Published on June 4th, 2015 | by Cynthia Shahan14
Bicycle Commuting Ameliorates Stress, Boosts Psychological Well-Being
June 4th, 2015 by Cynthia Shahan
An efficient solution to stress, balanced exercise or fulfilling physical work clears the static and nourishes body and mind. Stressed from work? Worried from local or world news? Consider that active commuting (particularly, bicycling to work) ameliorates stress and boosts psychological well-being, according to a UK study titled, “Does active commuting improve psychological wellbeing? Longitudinal evidence from eighteen waves of the British Household Panel Survey.” Findings from Stanford University’s Calming Technology Lab similarly reveal that cyclists are 40% less stressed during and after their commutes compared to those who drove or took public transport.
The days I am out the door at 6:30 am to plunge into the soil with seedlings or harvest greens, lifting heavy bins of veggies over my head, I unwind. Physical activity ameliorates an over-active mind. Not a grower, but traveling to the office instead? By walking or biking to work, one can set the intention for the day — and begin on a deep breathing, calmer note.
“But we live in the spectacular and sometimes frightening age of information. We use information to bring our ideas to life, to communicate, to learn. But with such power comes responsibility: we must take care of our minds.”
“People normally think of stress as something that happens at work, and certainly it does, but commutes are interesting because it’s a place where you’re kind of in-charge of your environment—you’re usually on your own, in control, and you can set the tone of your day.”
Bicycling gently bounces the head, increasing healthy circulation between the right and left hemispheres of the brain — back and forth — balancing and calming the mind. This method of travel also lifts depression and stress, pushing it to the periphery of one’s aura and on out.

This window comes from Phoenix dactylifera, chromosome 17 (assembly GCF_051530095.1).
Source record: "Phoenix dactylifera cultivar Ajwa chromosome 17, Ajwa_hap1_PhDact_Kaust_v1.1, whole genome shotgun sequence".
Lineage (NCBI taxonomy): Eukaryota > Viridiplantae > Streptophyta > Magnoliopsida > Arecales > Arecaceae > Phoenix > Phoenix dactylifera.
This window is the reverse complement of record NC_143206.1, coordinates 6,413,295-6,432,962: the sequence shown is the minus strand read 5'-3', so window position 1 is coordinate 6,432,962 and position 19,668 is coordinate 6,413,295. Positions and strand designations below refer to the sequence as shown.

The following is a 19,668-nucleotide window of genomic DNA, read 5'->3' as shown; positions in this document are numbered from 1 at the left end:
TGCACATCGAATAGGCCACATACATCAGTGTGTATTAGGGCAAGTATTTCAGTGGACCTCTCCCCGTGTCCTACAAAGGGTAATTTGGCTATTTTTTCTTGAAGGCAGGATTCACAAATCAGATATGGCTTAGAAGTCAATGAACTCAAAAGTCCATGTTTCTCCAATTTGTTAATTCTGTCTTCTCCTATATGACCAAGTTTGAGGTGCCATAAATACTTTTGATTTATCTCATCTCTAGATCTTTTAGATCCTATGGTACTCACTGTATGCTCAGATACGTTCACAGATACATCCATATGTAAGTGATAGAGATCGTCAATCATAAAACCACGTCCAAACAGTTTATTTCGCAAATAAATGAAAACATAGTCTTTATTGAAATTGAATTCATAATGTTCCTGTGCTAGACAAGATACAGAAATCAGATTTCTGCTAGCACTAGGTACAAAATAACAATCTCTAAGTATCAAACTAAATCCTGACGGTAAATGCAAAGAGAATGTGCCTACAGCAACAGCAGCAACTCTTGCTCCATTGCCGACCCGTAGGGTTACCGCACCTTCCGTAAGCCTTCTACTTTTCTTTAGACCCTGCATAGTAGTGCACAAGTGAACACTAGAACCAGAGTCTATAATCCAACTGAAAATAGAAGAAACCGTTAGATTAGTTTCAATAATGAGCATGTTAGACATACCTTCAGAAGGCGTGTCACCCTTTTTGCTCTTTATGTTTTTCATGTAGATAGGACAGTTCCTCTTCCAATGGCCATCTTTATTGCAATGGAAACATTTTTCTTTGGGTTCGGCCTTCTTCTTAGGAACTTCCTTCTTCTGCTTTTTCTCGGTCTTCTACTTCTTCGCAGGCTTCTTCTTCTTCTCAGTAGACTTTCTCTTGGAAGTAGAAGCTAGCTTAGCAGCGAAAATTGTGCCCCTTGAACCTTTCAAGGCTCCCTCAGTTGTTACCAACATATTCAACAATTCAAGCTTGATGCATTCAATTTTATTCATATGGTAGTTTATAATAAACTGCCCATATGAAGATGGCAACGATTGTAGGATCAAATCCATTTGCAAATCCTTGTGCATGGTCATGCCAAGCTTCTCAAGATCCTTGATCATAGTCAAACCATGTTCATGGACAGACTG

Spire and the Calming Technology Lab collected through 1,000 commuters wearing the Spire clip-on (techno) device that measures one’s physical signs of stress (or healthful balance).
A Smartphone app receives notifications as the device checks breathing in real-time. Thus, notifications are sent to improve breath, breathe more deeply, point out stress, and perhaps train one to start the trend of using breath to drop stress bodily. Moraveji of Spire, explains: “Your breathing patterns mirror your state of mind, so when you’re stressed, it changes the way you breathe. But when you’re tracking breathing, you can also change your breathing. It’s a two-way process.”
Or simply get on the bicycle. An 18-year study from the UK published last year, noted at the top of this article, pointed to the benefits awarded to commuters who walked and biked. The active commuters felt a higher sense of well-being and contentment. They rested more deeply and had more energy than drivers, surely helping them in their professional as well as personal lives.
Fastcoexist notes that the Spire data indicates that men are more burdened with tension at this time of day, measuring 50% more signs of stress than women. So why take your stress from the job home to your private space and loved ones? A commute on the way home will set the intention of relaxing and enjoying the evening or “off hours.” Clear the field as you leave one job for more creative work at home.
Bicycling is a very effective means of preventive healthcare, a previous CleanTechnica post pointed out. With the “improved health of the general population that increasing levels of bicycling can provide, healthcare costs can be reduced substantially.”
“Lifestyle diseases” are treatable simply by improving poor diet, offsetting a lack of activity, and increasing exposure to fresh air and the wonders of nature. Some gifted doctors promote such prophylactic healthcare and have been found prescribing bicycling. Much respect to Boston in that regard as well. “The City of Boston has announced a program to subsidize bike-sharing memberships for low-income residents, in partnership with Boston Medical Center.”
If not commuting, remember that a daily walk or two improves mental acuity and vitalizes the walker. Walking is particularly useful as a daily activity of aging adults and seems to keep cognitive decline at bay. A recent study probed how walks mitigate aging and stimulate our minds even if one has degenerative problems.
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